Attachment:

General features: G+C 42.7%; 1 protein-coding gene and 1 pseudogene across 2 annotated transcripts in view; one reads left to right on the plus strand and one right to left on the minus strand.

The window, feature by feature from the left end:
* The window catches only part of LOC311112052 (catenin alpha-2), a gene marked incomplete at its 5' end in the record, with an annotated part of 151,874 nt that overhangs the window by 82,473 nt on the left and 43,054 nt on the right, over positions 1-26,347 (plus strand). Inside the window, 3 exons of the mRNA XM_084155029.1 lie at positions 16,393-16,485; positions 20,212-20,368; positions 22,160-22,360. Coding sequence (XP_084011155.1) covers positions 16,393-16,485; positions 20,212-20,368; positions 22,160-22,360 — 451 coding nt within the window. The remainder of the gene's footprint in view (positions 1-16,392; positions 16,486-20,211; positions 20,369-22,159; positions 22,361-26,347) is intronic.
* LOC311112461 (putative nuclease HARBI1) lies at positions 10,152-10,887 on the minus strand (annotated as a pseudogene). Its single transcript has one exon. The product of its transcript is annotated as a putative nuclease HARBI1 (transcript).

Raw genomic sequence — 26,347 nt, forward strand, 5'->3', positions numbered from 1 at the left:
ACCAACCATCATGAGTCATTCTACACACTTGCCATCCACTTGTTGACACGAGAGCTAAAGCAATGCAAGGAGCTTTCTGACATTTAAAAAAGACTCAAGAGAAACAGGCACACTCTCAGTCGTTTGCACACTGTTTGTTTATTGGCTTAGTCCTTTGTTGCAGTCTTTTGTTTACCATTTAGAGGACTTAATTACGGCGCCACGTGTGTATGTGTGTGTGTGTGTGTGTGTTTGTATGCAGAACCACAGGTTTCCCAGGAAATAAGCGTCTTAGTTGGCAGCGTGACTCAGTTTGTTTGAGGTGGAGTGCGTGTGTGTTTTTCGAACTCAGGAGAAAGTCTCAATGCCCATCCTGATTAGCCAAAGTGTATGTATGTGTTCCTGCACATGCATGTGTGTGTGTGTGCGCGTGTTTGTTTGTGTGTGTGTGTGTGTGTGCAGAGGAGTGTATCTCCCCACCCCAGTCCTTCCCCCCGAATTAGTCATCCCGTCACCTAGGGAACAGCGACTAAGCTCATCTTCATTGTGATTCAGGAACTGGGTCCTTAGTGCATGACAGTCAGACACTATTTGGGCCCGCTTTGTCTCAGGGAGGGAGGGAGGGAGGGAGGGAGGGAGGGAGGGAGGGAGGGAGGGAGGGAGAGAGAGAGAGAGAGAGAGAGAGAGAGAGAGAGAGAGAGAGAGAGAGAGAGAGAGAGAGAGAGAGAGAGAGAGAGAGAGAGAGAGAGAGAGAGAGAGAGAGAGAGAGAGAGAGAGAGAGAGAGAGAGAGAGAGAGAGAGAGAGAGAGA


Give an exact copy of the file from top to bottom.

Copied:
General features: G+C 42.7%; 1 protein-coding gene and 1 pseudogene across 2 annotated transcripts in view; one reads left to right on the plus strand and one right to left on the minus strand.

The window, feature by feature from the left end:
* The window catches only part of LOC311112052 (catenin alpha-2), a gene marked incomplete at its 5' end in the record, with an annotated part of 151,874 nt that overhangs the window by 82,473 nt on the left and 43,054 nt on the right, over positions 1-26,347 (plus strand). Inside the window, 3 exons of the mRNA XM_084155029.1 lie at positions 16,393-16,485; positions 20,212-20,368; positions 22,160-22,360. Coding sequence (XP_084011155.1) covers positions 16,393-16,485; positions 20,212-20,368; positions 22,160-22,360 — 451 coding nt within the window. The remainder of the gene's footprint in view (positions 1-16,392; positions 16,486-20,211; positions 20,369-22,159; positions 22,361-26,347) is intronic.
* LOC311112461 (putative nuclease HARBI1) lies at positions 10,152-10,887 on the minus strand (annotated as a pseudogene). Its single transcript has one exon. The product of its transcript is annotated as a putative nuclease HARBI1 (transcript).

Raw genomic sequence — 26,347 nt, forward strand, 5'->3', positions numbered from 1 at the left:
ACCAACCATCATGAGTCATTCTACACACTTGCCATCCACTTGTTGACACGAGAGCTAAAGCAATGCAAGGAGCTTTCTGACATTTAAAAAAGACTCAAGAGAAACAGGCACACTCTCAGTCGTTTGCACACTGTTTGTTTATTGGCTTAGTCCTTTGTTGCAGTCTTTTGTTTACCATTTAGAGGACTTAATTACGGCGCCACGTGTGTATGTGTGTGTGTGTGTGTGTGTTTGTATGCAGAACCACAGGTTTCCCAGGAAATAAGCGTCTTAGTTGGCAGCGTGACTCAGTTTGTTTGAGGTGGAGTGCGTGTGTGTTTTTCGAACTCAGGAGAAAGTCTCAATGCCCATCCTGATTAGCCAAAGTGTATGTATGTGTTCCTGCACATGCATGTGTGTGTGTGTGCGCGTGTTTGTTTGTGTGTGTGTGTGTGTGTGCAGAGGAGTGTATCTCCCCACCCCAGTCCTTCCCCCCGAATTAGTCATCCCGTCACCTAGGGAACAGCGACTAAGCTCATCTTCATTGTGATTCAGGAACTGGGTCCTTAGTGCATGACAGTCAGACACTATTTGGGCCCGCTTTGTCTCAGGGAGGGAGGGAGGGAGGGAGGGAGGGAGGGAGGGAGGGAGGGAGGGAGGGAGAGAGAGAGAGAGAGAGAGAGAGAGAGAGAGAGAGAGAGAGAGAGAGAGAGAGAGAGAGAGAGAGAGAGAGAGAGAGAGAGAGAGAGAGAGAGAGAGAGAGAGAGAGAGAGAGAGAGAGAGAGAGAGAGAGAGAGAGAGAGAGAGAGA